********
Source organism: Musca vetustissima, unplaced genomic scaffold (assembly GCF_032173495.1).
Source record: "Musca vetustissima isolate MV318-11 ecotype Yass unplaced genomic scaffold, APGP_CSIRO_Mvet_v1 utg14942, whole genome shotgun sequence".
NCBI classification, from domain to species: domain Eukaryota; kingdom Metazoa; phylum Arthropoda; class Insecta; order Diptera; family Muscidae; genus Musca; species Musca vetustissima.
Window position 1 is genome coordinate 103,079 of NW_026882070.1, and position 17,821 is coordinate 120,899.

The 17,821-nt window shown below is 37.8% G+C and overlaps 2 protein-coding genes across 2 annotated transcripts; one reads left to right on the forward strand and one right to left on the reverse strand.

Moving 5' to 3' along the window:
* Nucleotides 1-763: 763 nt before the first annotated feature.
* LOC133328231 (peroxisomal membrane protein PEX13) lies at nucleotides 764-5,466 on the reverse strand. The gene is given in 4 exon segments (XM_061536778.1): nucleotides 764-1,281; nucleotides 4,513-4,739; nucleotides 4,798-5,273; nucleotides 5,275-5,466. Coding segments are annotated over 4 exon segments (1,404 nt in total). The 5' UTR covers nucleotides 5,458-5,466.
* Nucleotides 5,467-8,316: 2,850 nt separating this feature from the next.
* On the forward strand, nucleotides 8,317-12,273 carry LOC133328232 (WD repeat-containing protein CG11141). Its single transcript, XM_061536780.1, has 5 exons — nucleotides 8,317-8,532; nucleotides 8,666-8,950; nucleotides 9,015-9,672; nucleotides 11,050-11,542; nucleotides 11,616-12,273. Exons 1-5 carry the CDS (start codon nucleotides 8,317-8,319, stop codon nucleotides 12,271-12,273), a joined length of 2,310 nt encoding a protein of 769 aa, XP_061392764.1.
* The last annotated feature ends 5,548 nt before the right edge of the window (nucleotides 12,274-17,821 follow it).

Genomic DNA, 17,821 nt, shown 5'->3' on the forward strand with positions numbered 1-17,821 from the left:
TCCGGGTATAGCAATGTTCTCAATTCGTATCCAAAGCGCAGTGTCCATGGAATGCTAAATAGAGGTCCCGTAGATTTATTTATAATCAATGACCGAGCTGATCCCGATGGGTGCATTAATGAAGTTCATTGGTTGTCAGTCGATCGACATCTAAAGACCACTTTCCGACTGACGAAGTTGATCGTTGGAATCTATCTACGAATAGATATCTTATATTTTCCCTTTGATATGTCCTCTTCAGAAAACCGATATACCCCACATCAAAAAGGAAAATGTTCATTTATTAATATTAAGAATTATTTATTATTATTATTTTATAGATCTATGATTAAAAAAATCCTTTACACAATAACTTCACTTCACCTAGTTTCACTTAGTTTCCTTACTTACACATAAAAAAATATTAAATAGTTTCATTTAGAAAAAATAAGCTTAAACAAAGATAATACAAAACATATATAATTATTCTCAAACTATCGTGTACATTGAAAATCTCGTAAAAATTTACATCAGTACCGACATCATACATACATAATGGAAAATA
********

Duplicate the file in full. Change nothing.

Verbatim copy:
Source organism: Musca vetustissima, unplaced genomic scaffold (assembly GCF_032173495.1).
Source record: "Musca vetustissima isolate MV318-11 ecotype Yass unplaced genomic scaffold, APGP_CSIRO_Mvet_v1 utg14942, whole genome shotgun sequence".
NCBI classification, from domain to species: domain Eukaryota; kingdom Metazoa; phylum Arthropoda; class Insecta; order Diptera; family Muscidae; genus Musca; species Musca vetustissima.
Window position 1 is genome coordinate 103,079 of NW_026882070.1, and position 17,821 is coordinate 120,899.

The 17,821-nt window shown below is 37.8% G+C and overlaps 2 protein-coding genes across 2 annotated transcripts; one reads left to right on the forward strand and one right to left on the reverse strand.

Moving 5' to 3' along the window:
* Nucleotides 1-763: 763 nt before the first annotated feature.
* LOC133328231 (peroxisomal membrane protein PEX13) lies at nucleotides 764-5,466 on the reverse strand. The gene is given in 4 exon segments (XM_061536778.1): nucleotides 764-1,281; nucleotides 4,513-4,739; nucleotides 4,798-5,273; nucleotides 5,275-5,466. Coding segments are annotated over 4 exon segments (1,404 nt in total). The 5' UTR covers nucleotides 5,458-5,466.
* Nucleotides 5,467-8,316: 2,850 nt separating this feature from the next.
* On the forward strand, nucleotides 8,317-12,273 carry LOC133328232 (WD repeat-containing protein CG11141). Its single transcript, XM_061536780.1, has 5 exons — nucleotides 8,317-8,532; nucleotides 8,666-8,950; nucleotides 9,015-9,672; nucleotides 11,050-11,542; nucleotides 11,616-12,273. Exons 1-5 carry the CDS (start codon nucleotides 8,317-8,319, stop codon nucleotides 12,271-12,273), a joined length of 2,310 nt encoding a protein of 769 aa, XP_061392764.1.
* The last annotated feature ends 5,548 nt before the right edge of the window (nucleotides 12,274-17,821 follow it).

Genomic DNA, 17,821 nt, shown 5'->3' on the forward strand with positions numbered 1-17,821 from the left:
TCCGGGTATAGCAATGTTCTCAATTCGTATCCAAAGCGCAGTGTCCATGGAATGCTAAATAGAGGTCCCGTAGATTTATTTATAATCAATGACCGAGCTGATCCCGATGGGTGCATTAATGAAGTTCATTGGTTGTCAGTCGATCGACATCTAAAGACCACTTTCCGACTGACGAAGTTGATCGTTGGAATCTATCTACGAATAGATATCTTATATTTTCCCTTTGATATGTCCTCTTCAGAAAACCGATATACCCCACATCAAAAAGGAAAATGTTCATTTATTAATATTAAGAATTATTTATTATTATTATTTTATAGATCTATGATTAAAAAAATCCTTTACACAATAACTTCACTTCACCTAGTTTCACTTAGTTTCCTTACTTACACATAAAAAAATATTAAATAGTTTCATTTAGAAAAAATAAGCTTAAACAAAGATAATACAAAACATATATAATTATTCTCAAACTATCGTGTACATTGAAAATCTCGTAAAAATTTACATCAGTACCGACATCATACATACATAATGGAAAATA